'Guys and Dolls' Sandhills Presents Musical Theater Classic
BY MARY ELLE HUNTER
Special to The Pilot
"Guys and Dolls," a true classic of American musical theater, lights up the stage of Owens Auditorium at Sandhills Community College this weekend.
Not a student production, the broad-based community effort features a cast and creative team drawn from all over Moore County - amateurs, semi-pros, professionals, SCC students, faculty, staff and alumni. The production is part of the celebration of the 50th anniversary of the college's founding in 1963.
Set in the 1950s, the musical is based on plot elements and characters from short stories by Damon Runyon. First presented on Broadway more than 60 years ago, the show ran for 1,200 performances, winning the Tony Award for Best Musical.
Rick Smith, the dean of institutional advancement at the college, has teamed with Jennifer Thomas, of the college's music department, to put together a very polished production.
"Jennifer and I have been talking about doing a show like this here at the college for a number of years," he says. "We both have a passion for musical theater. However, we realized that it takes a lot of time and resources, particularly when you are doing it for the first time, in order to do it right."
This production was made possible in part by a generous grant to the college from The C. Louis Meyer Family Foundation, Smith explains.
"The grant, to be used for cultural -enrichment purposes, enabled us to hire professional musicians for a pit orchestra, pay licensing fees, obtain costumes as well as sets and other necessary equipment," he says.
Thomas is the director of the production, and Smith fills the position of producer of "Guys and Dolls," as well as being a member of the large cast.
One of the first obstacles to be overcome, according to Smith, was to attract enough people to come to the auditions.
"What started out as a trickle turned into a flood, as the word spread," he says. "One of the joys of this experience was to discover the incredible talent in this community."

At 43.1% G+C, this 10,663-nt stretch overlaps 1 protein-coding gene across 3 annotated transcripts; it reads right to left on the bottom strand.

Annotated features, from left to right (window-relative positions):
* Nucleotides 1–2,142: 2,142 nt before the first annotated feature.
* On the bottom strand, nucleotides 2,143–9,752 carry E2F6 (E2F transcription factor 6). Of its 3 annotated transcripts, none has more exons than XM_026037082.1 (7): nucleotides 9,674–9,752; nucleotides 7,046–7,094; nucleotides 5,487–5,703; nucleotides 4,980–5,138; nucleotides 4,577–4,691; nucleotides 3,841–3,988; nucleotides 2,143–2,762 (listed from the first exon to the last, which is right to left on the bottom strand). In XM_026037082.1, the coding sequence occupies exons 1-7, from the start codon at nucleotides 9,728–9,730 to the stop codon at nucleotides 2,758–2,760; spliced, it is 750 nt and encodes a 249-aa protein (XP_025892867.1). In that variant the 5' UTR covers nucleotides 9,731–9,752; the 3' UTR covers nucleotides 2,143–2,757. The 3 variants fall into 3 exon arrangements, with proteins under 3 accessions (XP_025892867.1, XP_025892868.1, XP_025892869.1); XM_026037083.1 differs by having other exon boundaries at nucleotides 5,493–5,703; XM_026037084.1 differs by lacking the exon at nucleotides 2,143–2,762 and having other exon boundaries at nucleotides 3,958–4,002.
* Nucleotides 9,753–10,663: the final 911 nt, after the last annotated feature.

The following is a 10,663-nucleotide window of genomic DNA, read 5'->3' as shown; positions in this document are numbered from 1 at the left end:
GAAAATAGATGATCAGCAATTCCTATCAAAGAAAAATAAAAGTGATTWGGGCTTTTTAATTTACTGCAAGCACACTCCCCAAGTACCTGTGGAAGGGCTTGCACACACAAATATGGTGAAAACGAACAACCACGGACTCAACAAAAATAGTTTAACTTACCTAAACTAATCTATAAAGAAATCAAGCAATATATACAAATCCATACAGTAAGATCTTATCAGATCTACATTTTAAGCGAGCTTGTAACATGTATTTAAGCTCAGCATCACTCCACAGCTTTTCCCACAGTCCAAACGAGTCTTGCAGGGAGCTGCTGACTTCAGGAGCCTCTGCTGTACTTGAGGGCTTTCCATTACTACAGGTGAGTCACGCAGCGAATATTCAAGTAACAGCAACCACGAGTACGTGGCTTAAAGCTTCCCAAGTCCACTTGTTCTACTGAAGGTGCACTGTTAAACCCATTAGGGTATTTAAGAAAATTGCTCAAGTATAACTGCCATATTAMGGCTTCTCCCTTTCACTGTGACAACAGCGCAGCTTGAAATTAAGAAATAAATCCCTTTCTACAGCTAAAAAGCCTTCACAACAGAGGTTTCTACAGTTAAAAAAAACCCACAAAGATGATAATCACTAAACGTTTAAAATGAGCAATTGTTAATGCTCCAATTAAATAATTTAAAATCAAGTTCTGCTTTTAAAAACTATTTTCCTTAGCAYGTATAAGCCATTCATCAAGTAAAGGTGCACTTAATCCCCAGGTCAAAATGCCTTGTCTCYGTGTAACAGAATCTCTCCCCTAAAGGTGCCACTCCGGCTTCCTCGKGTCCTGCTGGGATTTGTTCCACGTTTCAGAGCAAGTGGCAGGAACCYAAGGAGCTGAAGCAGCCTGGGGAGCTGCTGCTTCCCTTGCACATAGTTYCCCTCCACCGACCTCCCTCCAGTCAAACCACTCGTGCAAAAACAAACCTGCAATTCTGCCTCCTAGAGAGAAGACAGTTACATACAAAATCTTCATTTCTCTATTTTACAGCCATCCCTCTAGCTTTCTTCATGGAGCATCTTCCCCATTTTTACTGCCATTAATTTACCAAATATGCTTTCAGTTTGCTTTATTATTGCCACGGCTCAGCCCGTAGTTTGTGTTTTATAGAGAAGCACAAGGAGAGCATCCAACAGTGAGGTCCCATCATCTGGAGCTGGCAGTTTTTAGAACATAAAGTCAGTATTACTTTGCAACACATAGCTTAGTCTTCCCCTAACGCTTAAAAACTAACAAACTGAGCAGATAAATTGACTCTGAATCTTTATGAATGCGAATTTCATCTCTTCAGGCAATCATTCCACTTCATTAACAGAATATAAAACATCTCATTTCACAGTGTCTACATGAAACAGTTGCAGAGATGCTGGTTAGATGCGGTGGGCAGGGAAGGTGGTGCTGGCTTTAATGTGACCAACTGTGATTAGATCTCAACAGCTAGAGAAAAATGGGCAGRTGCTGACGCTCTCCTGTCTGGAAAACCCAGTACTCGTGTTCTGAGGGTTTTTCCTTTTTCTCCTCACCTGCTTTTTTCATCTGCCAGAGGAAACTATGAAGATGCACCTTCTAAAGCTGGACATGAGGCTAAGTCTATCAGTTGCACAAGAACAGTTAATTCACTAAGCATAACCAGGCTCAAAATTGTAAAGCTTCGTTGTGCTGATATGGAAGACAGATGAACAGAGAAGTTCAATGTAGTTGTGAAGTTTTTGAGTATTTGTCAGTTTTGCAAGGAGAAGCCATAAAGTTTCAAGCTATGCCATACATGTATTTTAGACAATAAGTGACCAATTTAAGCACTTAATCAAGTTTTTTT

For example, there is a complete family of seven participating in the show - the Burton family of Carthage. Casey Burton, the oldest daughter, a student at Sandhills, won the lead role of Sarah Brown.
The lead characters in "Guys and Dolls," in addition to Sarah Brown, a Salvation Army sergeant, include Nathan Detroit, a typical New York fixer; Miss Adelaide, a ditzy blonde nightclub performer; Sky Masterson, a suave gambler; and Nicely-Nicely Johnson, who works for Nathan.
The part of Nicely is played by Michael Jones, who appeared in that role in a Temple Theatre production a couple of years ago. Jones, who has been an adjunct member of the SCC faculty, is a professional actor and teacher. He is a favorite of regional audiences, having been seen in local Moore OnStage productions, as well as in a variety of roles in Raleigh, Sanford and Fayetteville theaters
Eric Kopecky, with his native New York accent, represents Nathan in authentic style. He is very familiar with "Guys and Dolls," having directed the show in the past, as well as being a musician in a pit orchestra for another production of the classic.
Kopecky, with theatrical experience in his background, is a bassoonist who founded the Moore Philharmonic Orchestra, and presently teaches at Southern Pines Middle School,
Miss Adelaide is portrayed by Jacquie Plate. A former voice student at the college, "she was crafted in heaven to play this part," says Rick Smith.
Matthew Carriker, now a student at SCC, is the handsome Sky Masterson. His prior experience in musical theater was a leading role in the Pinecrest High School production of "Crazy for You."
The creative team, assembled by Thomas and Smith, is highlighted by a costume designer who worked for Walt Disney World in Florida for more than 25 years.
Rebecca Haigh, now a Southern Pines resident, is described by Jennifer Thomas as "amazing, and a true artist in the stage costuming arena." Other professionals on the production team are technical director Doug Fry, stage manager Kim Fielder-Jones, acting coach Joy Karcher, and Shauntel Gaines who is doing the choreography.
Having a passion for dance, Gaines is a former military veteran and the mother of two young boys. She is presently a voice student at Sandhills Community College.
"When I was approached to be the choreographer of 'Guys and Dolls,' I was flattered to have the opportunity," she says. "I have had previous choreographic experience, but not on the scale required by musical theater."
To Thomas, the biggest challenge facing her participation in the production was the wearing of several hats.
"As music director and dramatic director, I have also acted as production designer," she says. "I had an idea of what I wanted the production to look like, and putting all the details together while maintaining high musical standards has been a challenge, but the rewards are worth the effort. I, and several others involved in the production, have a hope that this might be the start of a full-scale theater program at the college."
"Guys and Dolls" will be performed at the Owens Auditorium on campus on Friday, Feb. 22, and Saturday, Feb. 23, at 7:30 p.m., and on Sunday, Feb. 24 at 3 p.m.
Tickets are $18 for adults and $12 for students, seniors and active military, and can be purchased online by following the link from the college's website or at the door.
Contact freelance writer Mary Elle Hunter at firstname.lastname@example.org.
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